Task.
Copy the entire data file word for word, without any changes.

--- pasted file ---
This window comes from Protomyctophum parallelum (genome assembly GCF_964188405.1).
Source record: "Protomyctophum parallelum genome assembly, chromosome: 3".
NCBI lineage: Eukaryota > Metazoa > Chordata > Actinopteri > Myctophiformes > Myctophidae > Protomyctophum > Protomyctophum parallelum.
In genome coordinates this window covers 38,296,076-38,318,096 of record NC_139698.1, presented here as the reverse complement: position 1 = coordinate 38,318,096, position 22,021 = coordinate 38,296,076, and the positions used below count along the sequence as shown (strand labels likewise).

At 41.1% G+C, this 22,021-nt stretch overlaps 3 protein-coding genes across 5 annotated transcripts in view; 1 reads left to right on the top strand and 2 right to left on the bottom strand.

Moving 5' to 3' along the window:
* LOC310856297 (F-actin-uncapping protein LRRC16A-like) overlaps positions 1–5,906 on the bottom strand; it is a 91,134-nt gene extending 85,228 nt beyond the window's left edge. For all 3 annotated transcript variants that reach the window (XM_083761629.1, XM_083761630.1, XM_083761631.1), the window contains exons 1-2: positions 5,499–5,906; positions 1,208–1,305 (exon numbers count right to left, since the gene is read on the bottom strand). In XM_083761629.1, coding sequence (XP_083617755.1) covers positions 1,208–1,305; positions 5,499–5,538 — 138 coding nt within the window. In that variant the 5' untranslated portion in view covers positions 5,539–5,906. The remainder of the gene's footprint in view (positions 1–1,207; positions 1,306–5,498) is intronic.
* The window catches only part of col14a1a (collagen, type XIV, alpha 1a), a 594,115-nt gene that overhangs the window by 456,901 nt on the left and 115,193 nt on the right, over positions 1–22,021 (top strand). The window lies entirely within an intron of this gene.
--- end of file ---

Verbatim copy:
This window comes from Protomyctophum parallelum (genome assembly GCF_964188405.1).
Source record: "Protomyctophum parallelum genome assembly, chromosome: 3".
NCBI lineage: Eukaryota > Metazoa > Chordata > Actinopteri > Myctophiformes > Myctophidae > Protomyctophum > Protomyctophum parallelum.
In genome coordinates this window covers 38,296,076-38,318,096 of record NC_139698.1, presented here as the reverse complement: position 1 = coordinate 38,318,096, position 22,021 = coordinate 38,296,076, and the positions used below count along the sequence as shown (strand labels likewise).

At 41.1% G+C, this 22,021-nt stretch overlaps 3 protein-coding genes across 5 annotated transcripts in view; 1 reads left to right on the top strand and 2 right to left on the bottom strand.

Moving 5' to 3' along the window:
* LOC310856297 (F-actin-uncapping protein LRRC16A-like) overlaps positions 1–5,906 on the bottom strand; it is a 91,134-nt gene extending 85,228 nt beyond the window's left edge. For all 3 annotated transcript variants that reach the window (XM_083761629.1, XM_083761630.1, XM_083761631.1), the window contains exons 1-2: positions 5,499–5,906; positions 1,208–1,305 (exon numbers count right to left, since the gene is read on the bottom strand). In XM_083761629.1, coding sequence (XP_083617755.1) covers positions 1,208–1,305; positions 5,499–5,538 — 138 coding nt within the window. In that variant the 5' untranslated portion in view covers positions 5,539–5,906. The remainder of the gene's footprint in view (positions 1–1,207; positions 1,306–5,498) is intronic.
* The window catches only part of col14a1a (collagen, type XIV, alpha 1a), a 594,115-nt gene that overhangs the window by 456,901 nt on the left and 115,193 nt on the right, over positions 1–22,021 (top strand). The window lies entirely within an intron of this gene.